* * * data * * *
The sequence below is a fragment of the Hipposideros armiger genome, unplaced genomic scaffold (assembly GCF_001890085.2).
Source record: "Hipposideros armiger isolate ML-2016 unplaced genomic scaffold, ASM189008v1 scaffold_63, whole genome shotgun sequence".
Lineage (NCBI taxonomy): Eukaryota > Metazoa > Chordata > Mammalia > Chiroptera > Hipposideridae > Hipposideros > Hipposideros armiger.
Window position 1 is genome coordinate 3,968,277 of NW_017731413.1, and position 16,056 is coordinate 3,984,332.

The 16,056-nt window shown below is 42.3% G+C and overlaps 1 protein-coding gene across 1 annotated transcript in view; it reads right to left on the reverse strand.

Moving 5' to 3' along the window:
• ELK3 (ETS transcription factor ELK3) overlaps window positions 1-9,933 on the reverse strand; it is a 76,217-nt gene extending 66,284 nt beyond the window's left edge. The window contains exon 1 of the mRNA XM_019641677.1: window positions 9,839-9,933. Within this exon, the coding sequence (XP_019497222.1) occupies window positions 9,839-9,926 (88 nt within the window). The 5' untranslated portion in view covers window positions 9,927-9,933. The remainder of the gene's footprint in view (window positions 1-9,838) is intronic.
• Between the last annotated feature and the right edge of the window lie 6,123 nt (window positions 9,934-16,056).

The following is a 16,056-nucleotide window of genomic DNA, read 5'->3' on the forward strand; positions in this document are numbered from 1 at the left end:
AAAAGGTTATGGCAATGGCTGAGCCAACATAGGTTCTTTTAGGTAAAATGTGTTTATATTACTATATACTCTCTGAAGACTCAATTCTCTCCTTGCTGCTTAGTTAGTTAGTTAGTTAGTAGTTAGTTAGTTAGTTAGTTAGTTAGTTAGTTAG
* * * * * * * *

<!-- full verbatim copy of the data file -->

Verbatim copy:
The sequence below is a fragment of the Hipposideros armiger genome, unplaced genomic scaffold (assembly GCF_001890085.2).
Source record: "Hipposideros armiger isolate ML-2016 unplaced genomic scaffold, ASM189008v1 scaffold_63, whole genome shotgun sequence".
Lineage (NCBI taxonomy): Eukaryota > Metazoa > Chordata > Mammalia > Chiroptera > Hipposideridae > Hipposideros > Hipposideros armiger.
Window position 1 is genome coordinate 3,968,277 of NW_017731413.1, and position 16,056 is coordinate 3,984,332.

The 16,056-nt window shown below is 42.3% G+C and overlaps 1 protein-coding gene across 1 annotated transcript in view; it reads right to left on the reverse strand.

Moving 5' to 3' along the window:
• ELK3 (ETS transcription factor ELK3) overlaps window positions 1-9,933 on the reverse strand; it is a 76,217-nt gene extending 66,284 nt beyond the window's left edge. The window contains exon 1 of the mRNA XM_019641677.1: window positions 9,839-9,933. Within this exon, the coding sequence (XP_019497222.1) occupies window positions 9,839-9,926 (88 nt within the window). The 5' untranslated portion in view covers window positions 9,927-9,933. The remainder of the gene's footprint in view (window positions 1-9,838) is intronic.
• Between the last annotated feature and the right edge of the window lie 6,123 nt (window positions 9,934-16,056).

The following is a 16,056-nucleotide window of genomic DNA, read 5'->3' on the forward strand; positions in this document are numbered from 1 at the left end:
AAAAGGTTATGGCAATGGCTGAGCCAACATAGGTTCTTTTAGGTAAAATGTGTTTATATTACTATATACTCTCTGAAGACTCAATTCTCTCCTTGCTGCTTAGTTAGTTAGTTAGTTAGTAGTTAGTTAGTTAGTTAGTTAGTTAGTTAGTTAG